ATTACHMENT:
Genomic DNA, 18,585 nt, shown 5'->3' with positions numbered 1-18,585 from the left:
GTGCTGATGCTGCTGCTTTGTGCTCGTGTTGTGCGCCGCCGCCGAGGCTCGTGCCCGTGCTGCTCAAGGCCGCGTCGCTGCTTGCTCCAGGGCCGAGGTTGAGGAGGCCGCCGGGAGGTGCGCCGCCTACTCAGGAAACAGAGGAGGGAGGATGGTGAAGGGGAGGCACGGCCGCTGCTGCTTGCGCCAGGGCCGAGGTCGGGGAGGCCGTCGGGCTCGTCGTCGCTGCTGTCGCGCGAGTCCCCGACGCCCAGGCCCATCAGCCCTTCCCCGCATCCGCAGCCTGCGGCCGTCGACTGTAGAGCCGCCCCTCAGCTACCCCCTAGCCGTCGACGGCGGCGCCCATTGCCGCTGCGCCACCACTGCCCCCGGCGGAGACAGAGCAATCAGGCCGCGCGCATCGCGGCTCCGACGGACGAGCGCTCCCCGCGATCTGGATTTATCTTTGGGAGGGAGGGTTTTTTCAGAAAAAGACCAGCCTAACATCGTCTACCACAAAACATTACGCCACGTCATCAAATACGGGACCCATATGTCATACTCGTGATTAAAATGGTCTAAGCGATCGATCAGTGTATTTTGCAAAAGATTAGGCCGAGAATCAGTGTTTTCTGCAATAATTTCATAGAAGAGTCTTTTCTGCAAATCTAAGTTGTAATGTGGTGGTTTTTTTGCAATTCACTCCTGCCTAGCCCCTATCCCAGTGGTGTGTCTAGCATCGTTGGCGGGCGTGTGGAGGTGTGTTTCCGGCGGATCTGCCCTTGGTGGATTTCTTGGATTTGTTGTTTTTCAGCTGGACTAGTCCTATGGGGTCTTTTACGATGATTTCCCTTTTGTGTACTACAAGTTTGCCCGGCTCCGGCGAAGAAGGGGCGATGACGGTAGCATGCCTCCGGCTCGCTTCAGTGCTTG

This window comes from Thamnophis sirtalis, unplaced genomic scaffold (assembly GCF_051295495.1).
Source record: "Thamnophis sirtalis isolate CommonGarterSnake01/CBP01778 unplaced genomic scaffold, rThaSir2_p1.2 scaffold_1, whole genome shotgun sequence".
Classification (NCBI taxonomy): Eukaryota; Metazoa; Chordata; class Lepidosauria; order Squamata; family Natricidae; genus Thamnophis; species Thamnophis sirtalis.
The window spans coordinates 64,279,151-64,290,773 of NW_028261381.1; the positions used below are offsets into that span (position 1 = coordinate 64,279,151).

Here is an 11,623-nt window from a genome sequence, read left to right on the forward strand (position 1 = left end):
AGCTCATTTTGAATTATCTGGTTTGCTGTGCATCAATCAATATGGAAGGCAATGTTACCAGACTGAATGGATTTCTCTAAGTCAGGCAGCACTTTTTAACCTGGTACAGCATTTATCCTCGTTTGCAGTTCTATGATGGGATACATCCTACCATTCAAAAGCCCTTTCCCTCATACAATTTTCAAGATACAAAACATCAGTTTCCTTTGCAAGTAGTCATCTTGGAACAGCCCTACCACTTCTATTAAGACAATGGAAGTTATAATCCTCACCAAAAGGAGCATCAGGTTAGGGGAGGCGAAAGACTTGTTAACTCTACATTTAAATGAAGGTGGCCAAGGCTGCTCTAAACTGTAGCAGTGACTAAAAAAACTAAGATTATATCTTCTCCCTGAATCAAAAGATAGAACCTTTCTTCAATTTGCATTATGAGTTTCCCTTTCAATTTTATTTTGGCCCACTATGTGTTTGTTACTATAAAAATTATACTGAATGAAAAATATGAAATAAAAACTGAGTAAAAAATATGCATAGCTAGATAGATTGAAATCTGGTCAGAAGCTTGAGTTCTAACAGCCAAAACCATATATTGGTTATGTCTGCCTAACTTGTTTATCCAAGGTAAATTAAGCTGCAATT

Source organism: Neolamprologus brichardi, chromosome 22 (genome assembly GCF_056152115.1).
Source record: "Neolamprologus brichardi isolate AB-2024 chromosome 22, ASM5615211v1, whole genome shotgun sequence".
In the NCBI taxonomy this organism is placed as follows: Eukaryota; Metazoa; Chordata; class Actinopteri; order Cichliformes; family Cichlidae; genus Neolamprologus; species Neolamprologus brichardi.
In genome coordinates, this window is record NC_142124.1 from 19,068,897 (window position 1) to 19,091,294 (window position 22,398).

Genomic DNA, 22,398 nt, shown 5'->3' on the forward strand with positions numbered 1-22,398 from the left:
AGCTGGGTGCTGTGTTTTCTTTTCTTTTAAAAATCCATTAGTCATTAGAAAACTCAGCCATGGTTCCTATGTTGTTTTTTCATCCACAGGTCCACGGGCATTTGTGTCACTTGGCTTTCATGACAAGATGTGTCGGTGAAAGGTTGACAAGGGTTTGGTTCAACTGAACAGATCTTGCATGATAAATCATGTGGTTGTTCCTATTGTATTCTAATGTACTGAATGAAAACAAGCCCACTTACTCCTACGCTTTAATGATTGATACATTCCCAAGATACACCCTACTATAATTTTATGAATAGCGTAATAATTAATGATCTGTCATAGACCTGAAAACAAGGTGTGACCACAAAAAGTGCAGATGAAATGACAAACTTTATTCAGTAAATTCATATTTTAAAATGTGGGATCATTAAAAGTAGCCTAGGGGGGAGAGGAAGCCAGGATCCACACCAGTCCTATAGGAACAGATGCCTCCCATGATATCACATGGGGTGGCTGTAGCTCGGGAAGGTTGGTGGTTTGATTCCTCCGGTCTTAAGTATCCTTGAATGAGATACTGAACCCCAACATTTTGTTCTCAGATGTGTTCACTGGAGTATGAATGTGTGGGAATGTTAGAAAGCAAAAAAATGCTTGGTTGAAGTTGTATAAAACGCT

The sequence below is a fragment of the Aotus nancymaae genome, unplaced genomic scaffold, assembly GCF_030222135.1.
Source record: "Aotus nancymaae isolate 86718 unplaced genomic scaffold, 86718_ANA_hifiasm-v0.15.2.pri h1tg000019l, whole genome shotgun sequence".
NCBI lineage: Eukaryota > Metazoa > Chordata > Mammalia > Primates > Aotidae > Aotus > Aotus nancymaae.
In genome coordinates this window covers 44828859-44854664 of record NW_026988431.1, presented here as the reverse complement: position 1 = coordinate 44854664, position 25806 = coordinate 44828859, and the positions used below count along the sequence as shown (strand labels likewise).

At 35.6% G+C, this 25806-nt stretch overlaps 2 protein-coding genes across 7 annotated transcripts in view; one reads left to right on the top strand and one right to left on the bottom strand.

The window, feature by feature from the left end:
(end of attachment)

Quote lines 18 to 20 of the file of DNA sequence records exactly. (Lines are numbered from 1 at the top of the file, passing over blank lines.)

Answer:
In genome coordinates this window covers 44828859-44854664 of record NW_026988431.1, presented here as the reverse complement: position 1 = coordinate 44854664, position 25806 = coordinate 44828859, and the positions used below count along the sequence as shown (strand labels likewise).

At 35.6% G+C, this 25806-nt stretch overlaps 2 protein-coding genes across 7 annotated transcripts in view; one reads left to right on the top strand and one right to left on the bottom strand.

The window, feature by feature from the left end: